Since mTECs regulate negative selection of T cells in the thymic medulla (3, 4, 37), and given the observed inflammatory lesions in the liver of Traf6ΔTEC mice, we examined whether mTEC depletion correlates with abnormal T cell presence and function in these animals. Costaining frozen liver sections with anti-CD3 and anti-CD4 or anti-CD8 antibodies revealed that the portal infiltrates primarily consisted of CD3+CD4+ T cells, whereas CD3+CD8+ cells were more prevalent within the liver parenchyma (Figure (Figure5A5A and data not shown). Further analysis of resident liver T cell populations by flow cytometry confirmed an increase in the total number of CD4+ and CD8+ T cells in Traf6ΔTEC mice compared with WT controls (Figure (Figure5B).5B). In contrast to the liver, we found no significant quantitative or qualitative differences in T cell populations in the spleen and lymph nodes of Traf6ΔTEC and control mice (Supplemental Figure 3, B and C, and Supplemental Figure 5B), suggestive of organ-specific, rather than systemic, autoimmunity in Traf6ΔTEC animals. Furthermore, analysis of T cells subsets in tissues such as the lung and kidney showed that T cell accumulation was restricted to the liver of Traf6ΔTEC mice, as T cell numbers in these tissues were similar to those of controls (Supplemental Figure 5, A, C, and D). In addition to increased numbers of CD4+ and CD8+ T cell subsets, an aberrant CD4+CD8+ double-positive population of T cells was markedly increased in the liver of Traf6ΔTEC mice, but not in other tissues (Figure (Figure5B5B and Supplemental Figure 5). CD4+CD8+ cells have been identified in peripheral blood of patients with autoimmune diseases and are thought to have escaped thymic selection (38, 39). Therefore, it is possible that the presence of such cells in the liver of Traf6ΔTEC mice corresponds to abnormal thymic selection of T cells due to the observed mTEC depletion. Alternatively, as CD4+CD8+ T cells have been shown to represent peripherally hyperactivated T cells in animals and humans (40, 41), their presence in the liver may result from the inflammation induced in this organ by mTEC depletion.
Further analysis of Traf6ΔTEC and WT liver T cells revealed that CD44 and CD69 expression increased 3-fold in the Traf6ΔTEC CD4+ T cell subset and 6-fold in the Traf6ΔTEC CD8+ T cell subset compared with controls (Supplemental Figure 6, A and B), suggesting an activated phenotype for these cells. In contrast, and although activated T cells subsets were found in the spleen and, to a lesser extent, the lung and kidney of Traf6ΔTEC mice, the increase was <1-fold compared with WT controls (Supplemental Figure 6, A and B). These results were consistent with the low prevalence and distribution of infiltrates in the lung and kidney of Traf6ΔTEC animals compared with widespread infiltration in the liver. These data also suggest targeted homing of T cells to the liver of Traf6ΔTEC mice, as opposed to sequestration of activated T cells from the periphery. In support of targeted sequestration, perfusion of the liver prior to T cell isolation and the finding that T cell subsets in the blood of Traf6ΔTEC mice were composed entirely of naive (CD62+CD44–) T cells (Supplemental Figure 6C) argue against recruitment of activated T cells into the liver from circulating blood.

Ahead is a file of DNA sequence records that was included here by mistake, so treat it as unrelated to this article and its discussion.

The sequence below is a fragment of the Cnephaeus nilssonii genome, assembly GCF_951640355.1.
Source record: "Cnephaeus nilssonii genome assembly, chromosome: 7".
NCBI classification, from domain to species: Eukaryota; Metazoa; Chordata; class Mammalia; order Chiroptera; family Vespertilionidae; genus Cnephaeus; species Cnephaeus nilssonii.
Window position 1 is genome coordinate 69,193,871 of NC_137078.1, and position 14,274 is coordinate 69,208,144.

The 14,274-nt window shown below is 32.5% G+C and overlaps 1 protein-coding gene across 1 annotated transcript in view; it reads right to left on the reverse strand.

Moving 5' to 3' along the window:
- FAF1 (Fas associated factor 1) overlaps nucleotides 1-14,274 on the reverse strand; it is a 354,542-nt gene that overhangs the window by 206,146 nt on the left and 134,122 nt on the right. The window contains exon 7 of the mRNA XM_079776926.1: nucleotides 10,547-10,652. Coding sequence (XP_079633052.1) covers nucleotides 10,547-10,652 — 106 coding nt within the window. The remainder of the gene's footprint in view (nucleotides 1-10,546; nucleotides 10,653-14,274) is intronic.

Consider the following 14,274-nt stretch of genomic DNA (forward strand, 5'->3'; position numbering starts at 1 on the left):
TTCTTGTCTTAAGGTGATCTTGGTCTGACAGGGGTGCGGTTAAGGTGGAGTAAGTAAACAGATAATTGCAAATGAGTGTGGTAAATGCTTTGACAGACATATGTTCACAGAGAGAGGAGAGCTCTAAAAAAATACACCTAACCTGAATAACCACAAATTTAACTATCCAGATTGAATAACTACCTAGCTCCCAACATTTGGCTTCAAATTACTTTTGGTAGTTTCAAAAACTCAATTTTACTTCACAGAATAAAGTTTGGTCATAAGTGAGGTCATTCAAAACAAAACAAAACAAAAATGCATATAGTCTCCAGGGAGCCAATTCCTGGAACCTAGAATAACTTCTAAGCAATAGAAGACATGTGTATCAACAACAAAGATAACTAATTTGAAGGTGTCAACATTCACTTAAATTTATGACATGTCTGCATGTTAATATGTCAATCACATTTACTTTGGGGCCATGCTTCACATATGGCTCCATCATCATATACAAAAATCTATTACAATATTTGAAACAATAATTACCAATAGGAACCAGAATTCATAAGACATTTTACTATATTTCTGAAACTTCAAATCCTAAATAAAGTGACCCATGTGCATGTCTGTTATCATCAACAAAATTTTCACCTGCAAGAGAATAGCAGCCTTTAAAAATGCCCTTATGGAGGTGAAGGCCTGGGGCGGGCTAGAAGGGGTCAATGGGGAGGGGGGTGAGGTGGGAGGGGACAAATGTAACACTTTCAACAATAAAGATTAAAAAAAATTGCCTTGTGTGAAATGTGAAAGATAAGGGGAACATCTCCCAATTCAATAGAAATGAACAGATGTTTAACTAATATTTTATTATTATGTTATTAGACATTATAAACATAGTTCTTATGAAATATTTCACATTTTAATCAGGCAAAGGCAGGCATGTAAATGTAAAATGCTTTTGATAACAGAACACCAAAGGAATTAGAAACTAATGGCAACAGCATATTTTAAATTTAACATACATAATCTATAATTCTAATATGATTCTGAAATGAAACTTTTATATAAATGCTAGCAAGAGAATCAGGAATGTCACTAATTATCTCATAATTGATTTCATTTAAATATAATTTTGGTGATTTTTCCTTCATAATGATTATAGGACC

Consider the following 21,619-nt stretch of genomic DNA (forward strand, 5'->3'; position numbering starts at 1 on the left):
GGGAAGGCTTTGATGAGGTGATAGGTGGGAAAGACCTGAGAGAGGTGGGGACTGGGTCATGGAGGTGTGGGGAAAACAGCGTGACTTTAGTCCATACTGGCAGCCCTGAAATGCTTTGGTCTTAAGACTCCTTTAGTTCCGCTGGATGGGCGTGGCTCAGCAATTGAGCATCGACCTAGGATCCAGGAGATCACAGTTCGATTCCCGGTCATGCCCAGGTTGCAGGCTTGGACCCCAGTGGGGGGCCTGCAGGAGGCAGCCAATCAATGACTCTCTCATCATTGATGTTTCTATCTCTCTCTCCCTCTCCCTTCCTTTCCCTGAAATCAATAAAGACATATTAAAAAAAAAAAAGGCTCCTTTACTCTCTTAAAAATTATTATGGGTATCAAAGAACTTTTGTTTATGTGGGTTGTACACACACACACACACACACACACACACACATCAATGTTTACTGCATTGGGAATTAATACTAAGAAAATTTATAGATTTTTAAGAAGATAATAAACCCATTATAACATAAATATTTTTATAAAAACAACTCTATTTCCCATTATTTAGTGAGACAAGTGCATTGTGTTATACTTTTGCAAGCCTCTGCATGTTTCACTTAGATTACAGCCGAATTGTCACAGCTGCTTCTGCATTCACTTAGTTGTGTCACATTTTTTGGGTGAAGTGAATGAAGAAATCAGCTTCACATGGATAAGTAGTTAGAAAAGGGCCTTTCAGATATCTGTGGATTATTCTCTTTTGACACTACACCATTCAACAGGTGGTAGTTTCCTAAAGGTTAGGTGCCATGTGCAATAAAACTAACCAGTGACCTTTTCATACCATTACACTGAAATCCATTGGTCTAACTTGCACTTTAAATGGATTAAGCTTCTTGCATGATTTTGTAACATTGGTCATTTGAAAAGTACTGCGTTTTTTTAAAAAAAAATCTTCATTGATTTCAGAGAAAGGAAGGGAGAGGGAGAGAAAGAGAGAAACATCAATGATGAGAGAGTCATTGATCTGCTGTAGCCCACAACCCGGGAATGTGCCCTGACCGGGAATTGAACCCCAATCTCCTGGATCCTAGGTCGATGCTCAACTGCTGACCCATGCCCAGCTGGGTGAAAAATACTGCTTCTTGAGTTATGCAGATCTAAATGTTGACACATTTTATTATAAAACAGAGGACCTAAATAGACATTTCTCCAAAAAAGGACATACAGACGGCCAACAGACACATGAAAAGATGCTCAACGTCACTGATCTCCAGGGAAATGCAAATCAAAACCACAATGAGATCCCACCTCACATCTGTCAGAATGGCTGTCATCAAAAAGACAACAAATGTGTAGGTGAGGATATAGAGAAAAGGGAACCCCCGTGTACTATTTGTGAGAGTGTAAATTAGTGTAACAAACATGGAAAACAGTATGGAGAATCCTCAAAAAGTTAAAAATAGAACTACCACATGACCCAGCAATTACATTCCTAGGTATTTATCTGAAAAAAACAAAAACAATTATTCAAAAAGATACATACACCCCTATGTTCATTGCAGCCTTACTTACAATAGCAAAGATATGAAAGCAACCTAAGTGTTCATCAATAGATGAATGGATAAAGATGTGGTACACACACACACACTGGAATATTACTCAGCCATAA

Although the trigger for human AIH is currently unknown, existing evidence suggests that disrupted immune homeostasis plays a permissive role in disease development. Liver damage is thought to be mediated by autoreactive CD4+ T cells that recognize and respond to liver-specific peptide(s) (26, 42). Given that mTECs regulate elimination of autoreactive T cells in the thymus and the presence of activated T cells in the liver of Traf6ΔTEC mice, we examined whether liver T cells respond to liver APCs in syngeneic mixed lymphocyte reactions. We found significantly increased proliferation of Traf6ΔTEC liver T cells compared with controls in response to syngeneic APC stimulation (Figure (Figure5C);5C); in contrast, these cells responded to the same extent when stimulated with allogeneic APCs or anti-CD3/CD28 antibodies (Figure (Figure5C5C and data not shown), which suggests that there were no inherent defects in the ability of WT cells to proliferate. In addition, consistent with normal peripheral responses in Traf6ΔTEC animals, WT and Traf6ΔTEC splenic T cells responded similarly to syngeneic or allogeneic stimulation (Supplemental Figure 7A). The specificity of liver Traf6ΔTEC T cells for liver APC/antigen complexes was further assessed by incubating liver T cells from WT and Traf6ΔTEC animals with syngeneic APCs isolated from different organs. Whereas Traf6ΔTEC liver T cells responded robustly to liver APCs compared with controls, these cells failed to proliferate when stimulated with APCs isolated from the lung or kidney of the same animals and responded similarly to WT T cells when stimulated with splenic APCs (Figure (Figure5D).5D). Furthermore, when the specificity of Traf6ΔTEC liver T cells for liver antigens was tested using in vitro–differentiated APCs loaded with cell extracts from different tissues, we found a significant increase in Traf6ΔTEC liver T cell proliferation in response to stimulation with liver extracts, but not lung or kidney extracts (Figure (Figure5E).5E). The proliferation of Traf6ΔTEC liver T cells under these conditions exhibited longer kinetics as well as a lower level of activation than those observed with liver-derived APCs (Figure (Figure5D),5D), likely reflecting the rarity of autoreactive T cells responding to liver antigens. In contrast, similar to the results with splenic APCs (Figure (Figure5D),5D), there was no significant difference in the proliferation of WT versus Traf6ΔTEC liver T cells when these were stimulated with unloaded APCs (Figure (Figure5E),5E), which suggests that both types of cells respond to endogenous antigens to a similar extent. Collectively, these results suggest that mTEC depletion in the thymus results in the production of autoreactive T cell clones that home predominantly to the liver of Traf6ΔTEC mice, where they bind and respond to liver antigens and promote the development of inflammatory lesions and AIH.